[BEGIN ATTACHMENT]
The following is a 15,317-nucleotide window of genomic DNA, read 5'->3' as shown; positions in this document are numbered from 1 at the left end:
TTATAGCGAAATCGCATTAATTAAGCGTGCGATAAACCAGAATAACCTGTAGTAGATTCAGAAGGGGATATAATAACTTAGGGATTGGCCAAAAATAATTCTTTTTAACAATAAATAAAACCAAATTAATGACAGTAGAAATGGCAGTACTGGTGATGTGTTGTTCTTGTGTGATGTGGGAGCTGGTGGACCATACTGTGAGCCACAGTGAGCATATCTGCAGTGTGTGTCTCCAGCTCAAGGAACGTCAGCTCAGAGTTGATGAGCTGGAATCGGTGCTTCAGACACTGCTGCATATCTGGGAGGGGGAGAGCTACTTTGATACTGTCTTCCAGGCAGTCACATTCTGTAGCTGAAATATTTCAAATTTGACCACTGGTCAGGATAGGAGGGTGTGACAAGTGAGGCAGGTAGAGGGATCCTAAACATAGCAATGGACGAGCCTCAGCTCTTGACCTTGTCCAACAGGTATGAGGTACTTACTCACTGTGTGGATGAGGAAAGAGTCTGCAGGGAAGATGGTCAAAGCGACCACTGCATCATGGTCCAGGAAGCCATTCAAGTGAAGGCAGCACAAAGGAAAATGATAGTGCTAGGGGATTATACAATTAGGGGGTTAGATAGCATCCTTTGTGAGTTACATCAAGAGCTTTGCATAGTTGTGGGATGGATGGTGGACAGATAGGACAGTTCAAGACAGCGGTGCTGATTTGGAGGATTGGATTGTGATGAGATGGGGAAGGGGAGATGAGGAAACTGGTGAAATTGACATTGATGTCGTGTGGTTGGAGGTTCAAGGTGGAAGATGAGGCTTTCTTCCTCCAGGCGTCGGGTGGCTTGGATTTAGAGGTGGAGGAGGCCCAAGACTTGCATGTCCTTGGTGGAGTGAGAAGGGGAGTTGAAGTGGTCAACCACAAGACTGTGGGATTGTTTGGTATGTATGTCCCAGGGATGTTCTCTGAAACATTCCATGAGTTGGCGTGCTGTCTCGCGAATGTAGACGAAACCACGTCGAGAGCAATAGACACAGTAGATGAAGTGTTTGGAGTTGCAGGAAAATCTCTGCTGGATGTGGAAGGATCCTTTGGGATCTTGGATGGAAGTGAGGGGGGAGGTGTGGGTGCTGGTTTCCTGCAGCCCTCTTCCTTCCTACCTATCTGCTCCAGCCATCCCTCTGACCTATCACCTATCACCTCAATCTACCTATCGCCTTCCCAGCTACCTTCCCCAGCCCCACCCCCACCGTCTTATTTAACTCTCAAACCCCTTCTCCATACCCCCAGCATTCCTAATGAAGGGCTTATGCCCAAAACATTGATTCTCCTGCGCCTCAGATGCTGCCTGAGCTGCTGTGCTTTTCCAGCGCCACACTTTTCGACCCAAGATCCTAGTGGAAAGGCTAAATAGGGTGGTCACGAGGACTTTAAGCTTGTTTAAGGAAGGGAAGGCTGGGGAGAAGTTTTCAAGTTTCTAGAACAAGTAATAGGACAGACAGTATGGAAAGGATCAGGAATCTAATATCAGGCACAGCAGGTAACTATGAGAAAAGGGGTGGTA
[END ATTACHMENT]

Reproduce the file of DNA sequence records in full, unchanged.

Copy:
The following is a 15,317-nucleotide window of genomic DNA, read 5'->3' as shown; positions in this document are numbered from 1 at the left end:
TTATAGCGAAATCGCATTAATTAAGCGTGCGATAAACCAGAATAACCTGTAGTAGATTCAGAAGGGGATATAATAACTTAGGGATTGGCCAAAAATAATTCTTTTTAACAATAAATAAAACCAAATTAATGACAGTAGAAATGGCAGTACTGGTGATGTGTTGTTCTTGTGTGATGTGGGAGCTGGTGGACCATACTGTGAGCCACAGTGAGCATATCTGCAGTGTGTGTCTCCAGCTCAAGGAACGTCAGCTCAGAGTTGATGAGCTGGAATCGGTGCTTCAGACACTGCTGCATATCTGGGAGGGGGAGAGCTACTTTGATACTGTCTTCCAGGCAGTCACATTCTGTAGCTGAAATATTTCAAATTTGACCACTGGTCAGGATAGGAGGGTGTGACAAGTGAGGCAGGTAGAGGGATCCTAAACATAGCAATGGACGAGCCTCAGCTCTTGACCTTGTCCAACAGGTATGAGGTACTTACTCACTGTGTGGATGAGGAAAGAGTCTGCAGGGAAGATGGTCAAAGCGACCACTGCATCATGGTCCAGGAAGCCATTCAAGTGAAGGCAGCACAAAGGAAAATGATAGTGCTAGGGGATTATACAATTAGGGGGTTAGATAGCATCCTTTGTGAGTTACATCAAGAGCTTTGCATAGTTGTGGGATGGATGGTGGACAGATAGGACAGTTCAAGACAGCGGTGCTGATTTGGAGGATTGGATTGTGATGAGATGGGGAAGGGGAGATGAGGAAACTGGTGAAATTGACATTGATGTCGTGTGGTTGGAGGTTCAAGGTGGAAGATGAGGCTTTCTTCCTCCAGGCGTCGGGTGGCTTGGATTTAGAGGTGGAGGAGGCCCAAGACTTGCATGTCCTTGGTGGAGTGAGAAGGGGAGTTGAAGTGGTCAACCACAAGACTGTGGGATTGTTTGGTATGTATGTCCCAGGGATGTTCTCTGAAACATTCCATGAGTTGGCGTGCTGTCTCGCGAATGTAGACGAAACCACGTCGAGAGCAATAGACACAGTAGATGAAGTGTTTGGAGTTGCAGGAAAATCTCTGCTGGATGTGGAAGGATCCTTTGGGATCTTGGATGGAAGTGAGGGGGGAGGTGTGGGTGCTGGTTTCCTGCAGCCCTCTTCCTTCCTACCTATCTGCTCCAGCCATCCCTCTGACCTATCACCTATCACCTCAATCTACCTATCGCCTTCCCAGCTACCTTCCCCAGCCCCACCCCCACCGTCTTATTTAACTCTCAAACCCCTTCTCCATACCCCCAGCATTCCTAATGAAGGGCTTATGCCCAAAACATTGATTCTCCTGCGCCTCAGATGCTGCCTGAGCTGCTGTGCTTTTCCAGCGCCACACTTTTCGACCCAAGATCCTAGTGGAAAGGCTAAATAGGGTGGTCACGAGGACTTTAAGCTTGTTTAAGGAAGGGAAGGCTGGGGAGAAGTTTTCAAGTTTCTAGAACAAGTAATAGGACAGACAGTATGGAAAGGATCAGGAATCTAATATCAGGCACAGCAGGTAACTATGAGAAAAGGGGTGGTA